Is there a dremel bit that will let me drill holes in brass?

I am looking to drill holes into the side of a 3/4" brass hose cap so that I can attach it to a piece of leather. I need to know the easiest way to accomplish this and if I can buy a dremel bit to do the job, that would make it even easier. Also, what kind of lubricant should I use for cutting into metal like this?

Thank you for your time


sort by: active | newest | oldest
Burf7 years ago
Most Dremel Moto-tools come with several collets.  A standard drill bit will work in the Dremel collet of the same size. The standard collet sizes are; 1/32 inch, 1/16 inch, 3/32 inch, and 1/8 inch.
AndyGadget Burf7 years ago
Does all this swapping of collets annoy anyone else as much as it does me?
Why do they not use a single (or at most, 2) sized  collet and use a stepped shaft on the tool?  They'd cost slightly more to make, but I'd be willing to pay a premium for the convenience.
A standard chuck is available for the dremel for $10.

Stepped shafts would be expensive to mass produce, and not have as much stability because the grip area wouldn't be as long.
jtobako jtobako7 years ago
Oh, and drill bits with standard shanks are available for use with collets, they just cost more : (
Burf AndyGadget7 years ago
It has never really been a problem for me. Of the one hundred or so different bits I have, probably 90% of them have the 1/8 inch shank, so changing collets is rarely necessary.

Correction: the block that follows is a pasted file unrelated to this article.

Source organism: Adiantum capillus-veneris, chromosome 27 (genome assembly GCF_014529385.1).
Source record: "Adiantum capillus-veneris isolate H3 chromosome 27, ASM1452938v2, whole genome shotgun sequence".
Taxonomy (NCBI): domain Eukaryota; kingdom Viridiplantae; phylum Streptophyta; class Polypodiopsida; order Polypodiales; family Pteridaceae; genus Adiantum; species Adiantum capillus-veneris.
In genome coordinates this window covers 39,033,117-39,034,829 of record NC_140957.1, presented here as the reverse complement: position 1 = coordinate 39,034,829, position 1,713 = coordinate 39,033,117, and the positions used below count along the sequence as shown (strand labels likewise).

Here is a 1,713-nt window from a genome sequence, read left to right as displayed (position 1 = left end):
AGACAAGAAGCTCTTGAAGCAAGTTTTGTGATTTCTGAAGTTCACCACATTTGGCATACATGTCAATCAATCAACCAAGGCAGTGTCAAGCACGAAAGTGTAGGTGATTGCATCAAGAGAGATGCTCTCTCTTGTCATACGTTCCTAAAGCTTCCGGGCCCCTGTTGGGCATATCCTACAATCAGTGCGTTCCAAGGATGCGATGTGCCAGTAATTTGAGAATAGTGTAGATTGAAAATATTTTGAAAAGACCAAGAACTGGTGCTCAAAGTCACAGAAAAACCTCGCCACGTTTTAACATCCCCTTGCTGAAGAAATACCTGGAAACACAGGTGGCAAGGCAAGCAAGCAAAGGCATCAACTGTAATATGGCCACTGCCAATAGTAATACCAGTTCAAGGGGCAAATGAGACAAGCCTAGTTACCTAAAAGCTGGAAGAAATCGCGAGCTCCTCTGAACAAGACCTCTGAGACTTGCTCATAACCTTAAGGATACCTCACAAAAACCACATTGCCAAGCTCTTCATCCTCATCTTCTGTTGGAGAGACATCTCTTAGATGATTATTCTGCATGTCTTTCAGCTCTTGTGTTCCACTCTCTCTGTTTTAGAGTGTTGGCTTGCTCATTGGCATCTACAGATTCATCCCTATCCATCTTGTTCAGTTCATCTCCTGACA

Burf Burf7 years ago
As for cooling oil, any lightweight oil will work, machine oil, gun oil, mineral oil, etc.
w0ot! Burf7 years ago
The best cutting oil on earth for small metal projects is wintergreen oil.
Walmart sells it in the bridal accouterments section (crafts).
I'm a jeweler and engraver and its my cutting oil of choice....and it smells good!
spylock7 years ago
Any metal cutting bit will work,no lube needed just work slow.
Jayefuu7 years ago
They don't make a drill bit that size. I think your best bet would be to score your circle with a scribe so you know where to cut. If you can go to somewhere local to use a drill press and a normal bit that would be better, but if not you could cut slots into the circle with a cutting disk then bend them up, cut the spikes off with the cutting disk, then use a grinding bit to smooth out your circle. Seems like a lot of work to just finding someone with a drill press or buying a hand drill to do it.
Zenergy (author)  Jayefuu7 years ago
I think there is some misunderstanding. the holes I'm making are not 3/4". That's the size of the cap. I'm making holes in the side of the cap so I can use rivets to attach it to a piece of leather. My question is whether or not Dremel makes a drill bit that can puncture brass.
Dremel makes several different attachments that will get through brass. Unless you need to make a hole in one of the collet sizes that Burf mentioned, a drill bit is not going to work very well in a Dremel.
How large a hole do you need for the shank of your rivet, and how thick is the brass you'll be drilling (thin like a soda can, medium like a soup can, thick like a plumbing fitting)? All these things make a difference in choosing a tool.
lemonie7 years ago
You shouldn't need lubricant, but don't drill fast, take it steady.

L
lemonie7 years ago
Brass isn't that hard, you want a sharp twist drill bit for metal.

L
Ditto what Burf said, but you're going to be drilling forever if you use a Dremel. I highly recommend a regular drill if you have one available to you. You'll get a cleaner hole faster, and there is a much greater range of drill bit sizes to choose from.